Member Login

Premium Content

Dayton Sets Deadline for Second City Building Option

The City of Dayton has been on the hunt for a new city building and last year set its sights on a corner lot at Sixth Avenue and Berry Street.

But last week, a second option emerged.

Not a lot is known publicly yet about this mysterious second site. 

"It's an organization. They have expressed interest," said Mayor Ben Baker, presiding over his second meeting since being elected last fall. "It's a matter of going through the proper channels and procedures."

But just as the first site on Berry Street triggered debate, so, too, has the second option.

Council member Denny Lynn said that the organization has had time to put its proposal together. He made a motion to set a deadline on consideration of the second site.

"If we don't hear nothing back by our next meeting, we should move forward with our present plans we were looking at," he said. He was joined in supporting the motion by council members Joe Neary, Tammy Cornett, and Bill Burns. Council members Scott Beseler and Jeff Volter opposed the deadline.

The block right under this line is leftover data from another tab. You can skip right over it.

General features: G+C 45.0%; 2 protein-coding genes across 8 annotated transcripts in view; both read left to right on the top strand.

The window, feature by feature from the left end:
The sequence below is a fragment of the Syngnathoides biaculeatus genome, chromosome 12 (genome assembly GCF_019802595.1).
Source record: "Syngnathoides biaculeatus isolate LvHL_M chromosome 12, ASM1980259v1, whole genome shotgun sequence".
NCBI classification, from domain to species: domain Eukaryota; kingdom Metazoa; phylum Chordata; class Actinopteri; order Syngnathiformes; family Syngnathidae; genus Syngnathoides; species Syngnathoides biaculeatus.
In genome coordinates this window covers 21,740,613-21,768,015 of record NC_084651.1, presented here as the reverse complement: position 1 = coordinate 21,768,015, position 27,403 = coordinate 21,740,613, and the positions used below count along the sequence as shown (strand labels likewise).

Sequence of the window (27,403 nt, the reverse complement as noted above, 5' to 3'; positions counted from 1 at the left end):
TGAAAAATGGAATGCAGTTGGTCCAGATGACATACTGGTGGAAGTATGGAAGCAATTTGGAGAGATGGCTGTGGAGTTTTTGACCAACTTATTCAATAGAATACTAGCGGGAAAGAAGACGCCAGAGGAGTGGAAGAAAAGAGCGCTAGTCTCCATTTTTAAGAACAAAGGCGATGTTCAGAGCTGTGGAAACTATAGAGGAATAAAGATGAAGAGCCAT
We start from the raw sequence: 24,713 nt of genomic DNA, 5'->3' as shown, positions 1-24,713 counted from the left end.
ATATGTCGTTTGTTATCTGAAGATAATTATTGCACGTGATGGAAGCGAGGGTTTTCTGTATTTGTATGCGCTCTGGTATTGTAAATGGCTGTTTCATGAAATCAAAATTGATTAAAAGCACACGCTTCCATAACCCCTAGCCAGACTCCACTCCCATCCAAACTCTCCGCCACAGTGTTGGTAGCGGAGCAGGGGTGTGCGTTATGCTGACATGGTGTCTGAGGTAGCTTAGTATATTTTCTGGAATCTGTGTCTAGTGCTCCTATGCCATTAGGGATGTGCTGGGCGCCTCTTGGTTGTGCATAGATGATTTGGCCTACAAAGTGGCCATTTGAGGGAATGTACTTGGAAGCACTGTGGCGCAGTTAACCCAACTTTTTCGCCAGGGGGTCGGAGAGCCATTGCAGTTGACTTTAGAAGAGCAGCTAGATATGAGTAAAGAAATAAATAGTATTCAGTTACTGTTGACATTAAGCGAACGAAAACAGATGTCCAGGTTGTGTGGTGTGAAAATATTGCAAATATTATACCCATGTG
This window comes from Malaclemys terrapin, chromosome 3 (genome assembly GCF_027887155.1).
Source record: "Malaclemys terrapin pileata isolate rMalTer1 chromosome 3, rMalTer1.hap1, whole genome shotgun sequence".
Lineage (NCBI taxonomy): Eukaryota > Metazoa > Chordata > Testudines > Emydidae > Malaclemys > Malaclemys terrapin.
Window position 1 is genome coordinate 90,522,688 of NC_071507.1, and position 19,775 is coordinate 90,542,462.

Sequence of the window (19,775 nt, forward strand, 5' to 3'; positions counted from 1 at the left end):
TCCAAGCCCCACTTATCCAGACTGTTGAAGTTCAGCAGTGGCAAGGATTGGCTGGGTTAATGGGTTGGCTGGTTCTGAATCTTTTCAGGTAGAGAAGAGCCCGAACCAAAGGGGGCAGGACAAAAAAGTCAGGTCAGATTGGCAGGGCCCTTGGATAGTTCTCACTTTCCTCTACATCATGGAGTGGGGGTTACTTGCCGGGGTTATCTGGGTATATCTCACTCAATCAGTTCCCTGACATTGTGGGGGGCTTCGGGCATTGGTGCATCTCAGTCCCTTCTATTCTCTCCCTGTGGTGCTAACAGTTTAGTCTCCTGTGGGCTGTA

Dayton city council will meet again on March 5.

Design firm KZF is working on plans for the original site and City Administrator Michael Giffen said that the firm would be open to a meeting to discuss the second site. "We will have to bring it back (to council) for approval to do some sort of cost analysis," Giffen said.

"We want to make sure we have both, if not more, options available to the public so everyone can see what's on the table," Baker said.

The mayor added that there is no immediate need for a city building. The current building on Sixth Avenue is so small that city council now meets at the board of education building.

"I'd hate to make a $7 million decision based on a month or two," Baker said.

"There's never been a $7 million figure that I've heard," Councilman Burns said.

"$6.5 million. It was in the packet you read," Baker said.

"6.5 is different than 7," Burns replied.

Councilman Beseler argued that there is not enough money available currently to move forward with the current plans for the Berry Street site, so why not wait? "Why do we need to rush anything about the project?," he asked.

"From my perspective, there are quite a few other priorities that are going to cost money," Councilman Volter said. "We've got to do something with salaries, we've got to. And long-term, that raises our costs annually. We have to keep our professional people on board. The pension issue is still out there. I'm not sure how much that is going to cost us, but it's going to cost us. I just want us all to keep those kinds of things in mind."

Without new information from the second property option, the city may move forward with a public hearing with KZF's information on the first site at Berry Street.

Written by Michael Monks, editor & publisher